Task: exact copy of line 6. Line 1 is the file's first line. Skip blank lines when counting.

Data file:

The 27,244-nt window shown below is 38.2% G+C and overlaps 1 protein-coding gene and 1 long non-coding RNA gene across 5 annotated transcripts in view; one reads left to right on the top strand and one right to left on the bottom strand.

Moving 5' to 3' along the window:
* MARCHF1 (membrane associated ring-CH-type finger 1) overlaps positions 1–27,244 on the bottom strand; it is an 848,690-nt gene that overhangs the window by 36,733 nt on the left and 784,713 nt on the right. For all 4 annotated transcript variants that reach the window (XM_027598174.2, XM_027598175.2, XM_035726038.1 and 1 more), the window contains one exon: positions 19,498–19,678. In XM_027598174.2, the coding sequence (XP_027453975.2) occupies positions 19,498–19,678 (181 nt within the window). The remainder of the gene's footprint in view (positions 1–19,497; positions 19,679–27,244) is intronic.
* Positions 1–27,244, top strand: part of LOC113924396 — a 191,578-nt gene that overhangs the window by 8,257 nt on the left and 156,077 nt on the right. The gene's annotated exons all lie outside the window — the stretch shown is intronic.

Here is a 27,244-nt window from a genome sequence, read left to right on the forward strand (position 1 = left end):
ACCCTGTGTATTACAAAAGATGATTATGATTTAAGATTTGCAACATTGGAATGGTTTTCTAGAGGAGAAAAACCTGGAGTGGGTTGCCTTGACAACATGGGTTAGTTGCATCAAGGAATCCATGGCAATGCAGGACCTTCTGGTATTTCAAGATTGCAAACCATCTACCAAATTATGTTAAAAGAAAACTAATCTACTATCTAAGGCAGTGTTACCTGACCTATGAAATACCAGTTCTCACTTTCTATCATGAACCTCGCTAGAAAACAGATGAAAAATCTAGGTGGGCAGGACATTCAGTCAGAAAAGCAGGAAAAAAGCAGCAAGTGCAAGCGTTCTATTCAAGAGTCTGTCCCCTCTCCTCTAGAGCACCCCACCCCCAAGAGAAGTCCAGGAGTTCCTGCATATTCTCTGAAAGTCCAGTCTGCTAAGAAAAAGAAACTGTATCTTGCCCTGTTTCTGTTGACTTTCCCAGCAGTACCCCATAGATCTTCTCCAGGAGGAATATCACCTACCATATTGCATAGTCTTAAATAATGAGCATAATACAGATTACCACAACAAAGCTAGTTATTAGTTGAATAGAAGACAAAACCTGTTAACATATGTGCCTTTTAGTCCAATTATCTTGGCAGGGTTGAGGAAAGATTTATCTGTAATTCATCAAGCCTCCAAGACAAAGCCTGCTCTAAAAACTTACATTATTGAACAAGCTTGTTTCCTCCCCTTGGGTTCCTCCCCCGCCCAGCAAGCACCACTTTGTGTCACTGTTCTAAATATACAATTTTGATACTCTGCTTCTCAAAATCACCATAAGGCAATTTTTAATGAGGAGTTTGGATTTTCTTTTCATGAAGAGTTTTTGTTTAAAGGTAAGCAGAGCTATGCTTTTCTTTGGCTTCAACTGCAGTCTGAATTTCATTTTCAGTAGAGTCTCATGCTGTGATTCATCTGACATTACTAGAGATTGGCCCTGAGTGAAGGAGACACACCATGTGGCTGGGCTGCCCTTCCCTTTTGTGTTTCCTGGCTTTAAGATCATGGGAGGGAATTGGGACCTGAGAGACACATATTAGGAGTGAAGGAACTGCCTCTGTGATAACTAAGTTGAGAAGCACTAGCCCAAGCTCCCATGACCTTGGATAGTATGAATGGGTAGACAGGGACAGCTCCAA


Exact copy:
ACCCTGTGTATTACAAAAGATGATTATGATTTAAGATTTGCAACATTGGAATGGTTTTCTAGAGGAGAAAAACCTGGAGTGGGTTGCCTTGACAACATGGGTTAGTTGCATCAAGGAATCCATGGCAATGCAGGACCTTCTGGTATTTCAAGATTGCAAACCATCTACCAAATTATGTTAAAAGAAAACTAATCTACTATCTAAGGCAGTGTTACCTGACCTATGAAATACCAGTTCTCACTTTCTATCATGAACCTCGCTAGAAAACAGATGAAAAATCTAGGTGGGCAGGACATTCAGTCAGAAAAGCAGGAAAAAAGCAGCAAGTGCAAGCGTTCTATTCAAGAGTCTGTCCCCTCTCCTCTAGAGCACCCCACCCCCAAGAGAAGTCCAGGAGTTCCTGCATATTCTCTGAAAGTCCAGTCTGCTAAGAAAAAGAAACTGTATCTTGCCCTGTTTCTGTTGACTTTCCCAGCAGTACCCCATAGATCTTCTCCAGGAGGAATATCACCTACCATATTGCATAGTCTTAAATAATGAGCATAATACAGATTACCACAACAAAGCTAGTTATTAGTTGAATAGAAGACAAAACCTGTTAACATATGTGCCTTTTAGTCCAATTATCTTGGCAGGGTTGAGGAAAGATTTATCTGTAATTCATCAAGCCTCCAAGACAAAGCCTGCTCTAAAAACTTACATTATTGAACAAGCTTGTTTCCTCCCCTTGGGTTCCTCCCCCGCCCAGCAAGCACCACTTTGTGTCACTGTTCTAAATATACAATTTTGATACTCTGCTTCTCAAAATCACCATAAGGCAATTTTTAATGAGGAGTTTGGATTTTCTTTTCATGAAGAGTTTTTGTTTAAAGGTAAGCAGAGCTATGCTTTTCTTTGGCTTCAACTGCAGTCTGAATTTCATTTTCAGTAGAGTCTCATGCTGTGATTCATCTGACATTACTAGAGATTGGCCCTGAGTGAAGGAGACACACCATGTGGCTGGGCTGCCCTTCCCTTTTGTGTTTCCTGGCTTTAAGATCATGGGAGGGAATTGGGACCTGAGAGACACATATTAGGAGTGAAGGAACTGCCTCTGTGATAACTAAGTTGAGAAGCACTAGCCCAAGCTCCCATGACCTTGGATAGTATGAATGGGTAGACAGGGACAGCTCCAA